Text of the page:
Hmm, I’m not sure even the beautiful and relatively scarcely-populated Extremadura could do that, but it has made me rethink my rather melancholic view that where food production and the natural world meet it’s always the environment that loses out. And that’s because much of Extremadura survives like it does because of the way the land is used. Once heavily forested the ‘false steppes’ were we birded in the morning have such thin soils that they’re unsuitable for growing crops intensively and need to be treated carefully , but that means they’re great for larks, bustards, and the small covey of Pin-tailed Sandgrouse we found crouching into the furrows of one of the fields. The (perhaps unique?) dehesas, with their pruned cork oaks and heavily grazed vegetation, host most of Europe’s Cranes in winter which feed on acorns from trees which exist because they provide shade for livestock, are used for firewood, and hold the soils together. The livestock in turn feed the huge population of vultures which live in the Monfrague National Park: remove the livestock or farm more intensively and the land will break down, the range of birds would change, and the impact on the Critically Endangered Spanish Imperial Eagle could be catastrophic…
Over-simplification of course, but there is a remarkable sense here that the wildlife exists not despite of us humans but because of us. For anyone who’s travelled extensively that makes quite a change…
Corn Bunting Miliaria calandra
Calandra Larks Melanocorypha calandra
And what of the EL50s in all of this? Would using my normal 7×42 SLCs have diminished Extremadura for me in anyway? Of course not. I’m a huge admirer of Swarovski products but I’m not an unquestioning fanboy, and with or without the EL50s the countryside would have looked beautiful and the villages neat and tidy, the people would still have been friendly, and the birds would have been plentiful and very special.
Having said that I’m absolutely certain though that the whole trip was enhanced by these optics. For example at lunch on this last day we parked up at the top of a hill by the signs in the photo below. The first breeze we’d felt the whole trip reached across the countryside and birds seemed to respond very quickly. Lines of migrating Cranes and Greylag Geese appeared, and vultures spiralled in from the distant hills looking for carrion. Time and time again I used the 12x50s to see – and identify – birds that were well outside the limits of my eyesight: and to see them clearly and in great detail. It was like holding two mini telescopes to my eyes, except that the EL50s are ergonomically superb, beautifully balanced in the hand, and have a much wider field of view than you’d get if you were curious enough to try to handhold two telescopes and pick up distant birds through them…which I’ve not seen done before, but doubtless someone has tried it.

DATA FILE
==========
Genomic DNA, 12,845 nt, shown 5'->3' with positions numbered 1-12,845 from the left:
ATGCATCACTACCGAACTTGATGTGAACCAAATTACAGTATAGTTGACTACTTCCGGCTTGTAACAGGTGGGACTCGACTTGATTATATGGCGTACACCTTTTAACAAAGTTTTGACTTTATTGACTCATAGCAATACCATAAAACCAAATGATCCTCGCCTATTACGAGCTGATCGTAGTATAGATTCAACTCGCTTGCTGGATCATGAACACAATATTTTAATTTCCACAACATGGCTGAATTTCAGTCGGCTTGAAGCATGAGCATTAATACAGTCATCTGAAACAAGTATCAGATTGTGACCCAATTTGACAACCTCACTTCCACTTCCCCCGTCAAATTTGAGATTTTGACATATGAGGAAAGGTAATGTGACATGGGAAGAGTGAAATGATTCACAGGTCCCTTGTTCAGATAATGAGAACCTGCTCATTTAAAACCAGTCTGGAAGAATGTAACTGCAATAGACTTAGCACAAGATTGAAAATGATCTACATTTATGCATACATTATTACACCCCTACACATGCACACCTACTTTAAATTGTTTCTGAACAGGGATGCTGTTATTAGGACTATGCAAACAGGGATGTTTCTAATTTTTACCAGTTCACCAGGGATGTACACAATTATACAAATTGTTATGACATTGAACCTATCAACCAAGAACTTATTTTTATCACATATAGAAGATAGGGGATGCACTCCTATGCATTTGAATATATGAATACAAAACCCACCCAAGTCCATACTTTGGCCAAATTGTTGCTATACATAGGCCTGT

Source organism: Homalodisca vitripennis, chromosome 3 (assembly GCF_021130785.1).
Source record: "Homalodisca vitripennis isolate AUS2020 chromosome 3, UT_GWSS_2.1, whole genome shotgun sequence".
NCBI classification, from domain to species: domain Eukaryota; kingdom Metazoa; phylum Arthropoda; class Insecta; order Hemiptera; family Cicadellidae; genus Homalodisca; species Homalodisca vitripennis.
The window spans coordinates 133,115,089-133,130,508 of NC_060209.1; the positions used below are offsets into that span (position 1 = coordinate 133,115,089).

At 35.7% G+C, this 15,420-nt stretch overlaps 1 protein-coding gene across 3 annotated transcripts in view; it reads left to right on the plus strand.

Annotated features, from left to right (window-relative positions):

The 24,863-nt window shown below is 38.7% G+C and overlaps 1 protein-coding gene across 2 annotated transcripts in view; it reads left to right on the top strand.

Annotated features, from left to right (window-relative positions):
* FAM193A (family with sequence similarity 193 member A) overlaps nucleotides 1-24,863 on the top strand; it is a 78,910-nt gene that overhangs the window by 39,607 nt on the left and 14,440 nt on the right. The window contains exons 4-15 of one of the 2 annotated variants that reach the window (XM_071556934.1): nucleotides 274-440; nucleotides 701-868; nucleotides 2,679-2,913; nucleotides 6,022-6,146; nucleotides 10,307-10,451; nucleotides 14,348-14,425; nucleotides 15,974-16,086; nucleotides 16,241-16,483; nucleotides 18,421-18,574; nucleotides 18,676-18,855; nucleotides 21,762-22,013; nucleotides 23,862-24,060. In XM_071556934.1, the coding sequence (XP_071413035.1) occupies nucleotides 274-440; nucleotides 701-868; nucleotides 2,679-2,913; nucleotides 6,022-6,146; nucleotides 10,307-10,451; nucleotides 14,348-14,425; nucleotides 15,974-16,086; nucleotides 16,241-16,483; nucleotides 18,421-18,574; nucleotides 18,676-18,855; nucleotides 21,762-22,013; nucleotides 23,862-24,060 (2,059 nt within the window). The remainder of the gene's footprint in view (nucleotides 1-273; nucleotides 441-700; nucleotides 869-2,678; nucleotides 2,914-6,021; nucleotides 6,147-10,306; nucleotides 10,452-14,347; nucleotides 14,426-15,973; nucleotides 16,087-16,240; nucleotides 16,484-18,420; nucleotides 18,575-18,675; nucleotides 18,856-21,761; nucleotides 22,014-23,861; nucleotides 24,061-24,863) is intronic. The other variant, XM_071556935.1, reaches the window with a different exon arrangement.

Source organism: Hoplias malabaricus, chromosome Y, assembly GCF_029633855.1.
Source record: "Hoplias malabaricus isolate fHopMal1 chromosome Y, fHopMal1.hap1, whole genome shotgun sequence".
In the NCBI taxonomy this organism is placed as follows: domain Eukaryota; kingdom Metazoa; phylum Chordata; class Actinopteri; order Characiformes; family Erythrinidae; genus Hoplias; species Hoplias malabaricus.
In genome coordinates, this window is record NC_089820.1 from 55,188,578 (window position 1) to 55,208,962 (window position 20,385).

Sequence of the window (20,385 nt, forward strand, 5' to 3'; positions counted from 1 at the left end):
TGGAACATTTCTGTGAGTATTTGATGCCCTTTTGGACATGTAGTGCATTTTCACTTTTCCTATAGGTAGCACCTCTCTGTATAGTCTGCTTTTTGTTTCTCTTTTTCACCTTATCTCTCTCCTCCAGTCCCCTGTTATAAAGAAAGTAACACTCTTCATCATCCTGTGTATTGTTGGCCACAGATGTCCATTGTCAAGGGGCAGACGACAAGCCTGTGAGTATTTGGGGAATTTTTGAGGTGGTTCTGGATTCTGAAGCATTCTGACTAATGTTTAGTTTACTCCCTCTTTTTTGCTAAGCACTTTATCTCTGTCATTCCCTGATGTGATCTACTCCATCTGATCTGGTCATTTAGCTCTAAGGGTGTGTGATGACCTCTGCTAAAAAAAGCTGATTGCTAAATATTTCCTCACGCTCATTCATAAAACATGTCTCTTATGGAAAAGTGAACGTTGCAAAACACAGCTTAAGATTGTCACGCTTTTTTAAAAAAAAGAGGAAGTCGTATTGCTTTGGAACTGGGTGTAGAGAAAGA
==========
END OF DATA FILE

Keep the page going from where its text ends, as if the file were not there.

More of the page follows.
The image was far better than I could have imagined through the powerful EL50s, and of course far larger than I would have seen had I be using 7x or 8x – and make no mistake the difference in the size of a bird seen in a 7x and a 12x is huge. The advantages gained by that difference would of course be nullified if there were aberration or fringing, if the binoculars were too heavy to hold up for more than a few seconds, or the image was darkened substantially. No such loss with the EL50s. They were magnificent in this sort of environment: in clear air, with good light, and with birds flying at long distances away. Heck, they were magnificent in every environment I tried them in, but they really excelled in this wide open space.
So no, perhaps my perception of the trip wouldn’t have been diminished if I’d never heard of the EL50s and gone birding with my 7x42s – but now I’ve used the 12x in situations like these I can absolutely, hand on heart, say that the experience was not only enhanced but I’ve been spoilt for life. After the 12x50s I’m rather sad to say – as I don’t have them anymore – that nothing else will do…
Greylag Geese Anser anser
Cinereous Vulture Aegypius monachus
My thanks to the entire Swarovski Optik team for inviting me on this amazing trip, and don’t forget that as well as producing some lust-inducing optics Swarovski are also great contributors to conservation and are co-species Champions for the Critically Endangered Sociable Lapwing – see eg ‘The Amazing Journey‘ for details.